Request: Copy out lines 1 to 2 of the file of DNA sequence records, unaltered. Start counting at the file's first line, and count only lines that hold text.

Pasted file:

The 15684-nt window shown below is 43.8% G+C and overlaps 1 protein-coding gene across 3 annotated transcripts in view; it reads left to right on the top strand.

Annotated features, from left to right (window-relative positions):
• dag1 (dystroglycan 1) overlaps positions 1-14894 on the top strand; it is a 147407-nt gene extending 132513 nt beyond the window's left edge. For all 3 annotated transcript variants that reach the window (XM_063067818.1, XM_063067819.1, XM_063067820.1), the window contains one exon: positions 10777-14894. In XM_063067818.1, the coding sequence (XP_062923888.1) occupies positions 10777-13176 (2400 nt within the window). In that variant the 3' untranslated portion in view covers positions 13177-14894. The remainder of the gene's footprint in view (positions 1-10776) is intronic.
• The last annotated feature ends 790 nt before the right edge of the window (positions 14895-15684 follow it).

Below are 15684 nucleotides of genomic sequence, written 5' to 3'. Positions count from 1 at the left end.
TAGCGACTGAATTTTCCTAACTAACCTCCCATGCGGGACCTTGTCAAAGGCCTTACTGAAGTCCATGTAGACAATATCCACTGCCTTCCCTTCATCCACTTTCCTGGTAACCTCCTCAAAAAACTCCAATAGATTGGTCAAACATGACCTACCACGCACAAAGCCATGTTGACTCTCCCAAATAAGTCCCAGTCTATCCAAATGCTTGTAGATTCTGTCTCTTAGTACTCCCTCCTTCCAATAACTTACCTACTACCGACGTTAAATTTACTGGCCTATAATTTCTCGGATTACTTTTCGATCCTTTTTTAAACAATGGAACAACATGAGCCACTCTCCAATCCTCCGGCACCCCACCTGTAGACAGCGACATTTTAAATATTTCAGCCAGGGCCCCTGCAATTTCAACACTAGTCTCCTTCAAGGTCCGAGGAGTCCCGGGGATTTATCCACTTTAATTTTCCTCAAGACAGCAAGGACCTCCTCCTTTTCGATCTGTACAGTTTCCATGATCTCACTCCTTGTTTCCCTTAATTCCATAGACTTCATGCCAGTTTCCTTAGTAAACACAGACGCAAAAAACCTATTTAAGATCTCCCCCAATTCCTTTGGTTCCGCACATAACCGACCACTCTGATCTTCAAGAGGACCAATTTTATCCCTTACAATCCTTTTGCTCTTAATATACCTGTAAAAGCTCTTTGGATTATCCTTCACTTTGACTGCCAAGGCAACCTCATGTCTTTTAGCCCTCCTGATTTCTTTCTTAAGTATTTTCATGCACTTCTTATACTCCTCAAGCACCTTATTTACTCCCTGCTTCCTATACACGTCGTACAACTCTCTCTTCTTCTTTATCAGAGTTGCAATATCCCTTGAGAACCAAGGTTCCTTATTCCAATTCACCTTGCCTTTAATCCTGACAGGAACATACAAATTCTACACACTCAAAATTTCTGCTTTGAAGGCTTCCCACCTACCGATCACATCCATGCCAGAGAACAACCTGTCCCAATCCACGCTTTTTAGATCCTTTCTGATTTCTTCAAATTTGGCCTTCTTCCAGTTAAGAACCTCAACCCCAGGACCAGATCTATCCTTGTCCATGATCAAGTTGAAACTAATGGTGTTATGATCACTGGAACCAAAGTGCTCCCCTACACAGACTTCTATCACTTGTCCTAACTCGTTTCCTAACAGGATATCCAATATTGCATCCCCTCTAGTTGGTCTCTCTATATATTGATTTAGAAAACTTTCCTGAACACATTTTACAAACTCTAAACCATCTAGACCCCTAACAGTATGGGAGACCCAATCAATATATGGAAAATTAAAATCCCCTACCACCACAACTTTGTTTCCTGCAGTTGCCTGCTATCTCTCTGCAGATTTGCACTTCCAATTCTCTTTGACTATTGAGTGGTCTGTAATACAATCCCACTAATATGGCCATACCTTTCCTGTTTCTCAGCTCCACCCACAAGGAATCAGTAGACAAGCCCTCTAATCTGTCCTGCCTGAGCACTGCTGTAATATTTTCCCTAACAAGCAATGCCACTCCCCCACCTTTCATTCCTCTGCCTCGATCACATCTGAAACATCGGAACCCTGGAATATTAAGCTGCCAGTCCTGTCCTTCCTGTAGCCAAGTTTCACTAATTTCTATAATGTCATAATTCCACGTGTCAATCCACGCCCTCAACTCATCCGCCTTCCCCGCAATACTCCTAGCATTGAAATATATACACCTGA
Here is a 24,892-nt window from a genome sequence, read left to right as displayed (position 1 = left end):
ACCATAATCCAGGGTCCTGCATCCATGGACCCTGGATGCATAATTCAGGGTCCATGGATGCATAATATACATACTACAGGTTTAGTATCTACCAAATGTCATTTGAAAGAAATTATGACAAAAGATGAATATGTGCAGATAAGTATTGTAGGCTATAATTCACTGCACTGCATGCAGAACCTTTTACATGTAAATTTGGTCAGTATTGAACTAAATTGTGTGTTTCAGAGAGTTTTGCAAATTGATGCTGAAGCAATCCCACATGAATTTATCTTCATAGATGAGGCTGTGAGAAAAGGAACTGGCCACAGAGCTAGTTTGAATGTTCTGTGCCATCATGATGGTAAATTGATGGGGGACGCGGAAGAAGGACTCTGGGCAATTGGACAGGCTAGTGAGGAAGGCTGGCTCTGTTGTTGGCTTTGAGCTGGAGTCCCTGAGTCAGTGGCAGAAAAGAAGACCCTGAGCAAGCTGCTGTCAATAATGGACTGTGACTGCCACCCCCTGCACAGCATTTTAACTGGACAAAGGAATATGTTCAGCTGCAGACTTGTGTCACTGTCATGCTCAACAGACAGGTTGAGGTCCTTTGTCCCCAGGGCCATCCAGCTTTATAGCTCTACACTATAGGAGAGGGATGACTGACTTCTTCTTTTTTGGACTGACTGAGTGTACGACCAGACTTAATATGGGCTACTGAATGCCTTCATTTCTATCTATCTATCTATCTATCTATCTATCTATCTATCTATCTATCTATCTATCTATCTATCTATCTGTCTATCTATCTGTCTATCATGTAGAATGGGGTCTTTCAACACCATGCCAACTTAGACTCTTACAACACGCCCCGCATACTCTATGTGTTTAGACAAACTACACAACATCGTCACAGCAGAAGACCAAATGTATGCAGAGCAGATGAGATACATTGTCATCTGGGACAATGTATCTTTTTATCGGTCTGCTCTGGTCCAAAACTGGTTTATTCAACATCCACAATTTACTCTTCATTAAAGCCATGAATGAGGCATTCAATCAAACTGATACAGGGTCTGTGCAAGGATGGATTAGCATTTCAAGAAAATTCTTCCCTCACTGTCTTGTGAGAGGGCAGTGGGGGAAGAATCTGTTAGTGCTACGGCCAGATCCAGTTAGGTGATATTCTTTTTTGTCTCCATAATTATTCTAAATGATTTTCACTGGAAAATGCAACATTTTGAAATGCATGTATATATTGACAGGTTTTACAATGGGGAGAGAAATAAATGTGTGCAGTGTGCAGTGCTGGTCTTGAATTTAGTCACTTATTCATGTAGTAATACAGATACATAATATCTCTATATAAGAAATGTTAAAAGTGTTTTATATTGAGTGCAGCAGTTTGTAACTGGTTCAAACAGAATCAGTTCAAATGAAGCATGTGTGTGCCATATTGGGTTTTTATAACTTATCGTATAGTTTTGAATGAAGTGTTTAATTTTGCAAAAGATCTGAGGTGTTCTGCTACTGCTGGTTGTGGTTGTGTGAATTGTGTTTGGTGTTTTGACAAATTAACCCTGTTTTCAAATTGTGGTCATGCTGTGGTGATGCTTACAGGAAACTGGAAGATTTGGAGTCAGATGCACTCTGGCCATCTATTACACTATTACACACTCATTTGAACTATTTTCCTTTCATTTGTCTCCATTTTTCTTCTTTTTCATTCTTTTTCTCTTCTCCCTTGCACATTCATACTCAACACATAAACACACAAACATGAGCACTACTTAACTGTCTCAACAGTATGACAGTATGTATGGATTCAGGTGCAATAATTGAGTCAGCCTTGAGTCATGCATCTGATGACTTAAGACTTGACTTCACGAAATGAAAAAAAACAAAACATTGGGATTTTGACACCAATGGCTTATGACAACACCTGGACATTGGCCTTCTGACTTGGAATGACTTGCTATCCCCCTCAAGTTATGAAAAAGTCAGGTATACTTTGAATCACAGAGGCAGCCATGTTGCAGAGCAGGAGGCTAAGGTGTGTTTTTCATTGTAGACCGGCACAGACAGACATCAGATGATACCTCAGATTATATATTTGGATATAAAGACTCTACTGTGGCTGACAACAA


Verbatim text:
The 15684-nt window shown below is 43.8% G+C and overlaps 1 protein-coding gene across 3 annotated transcripts in view; it reads left to right on the top strand.

Annotated features, from left to right (window-relative positions):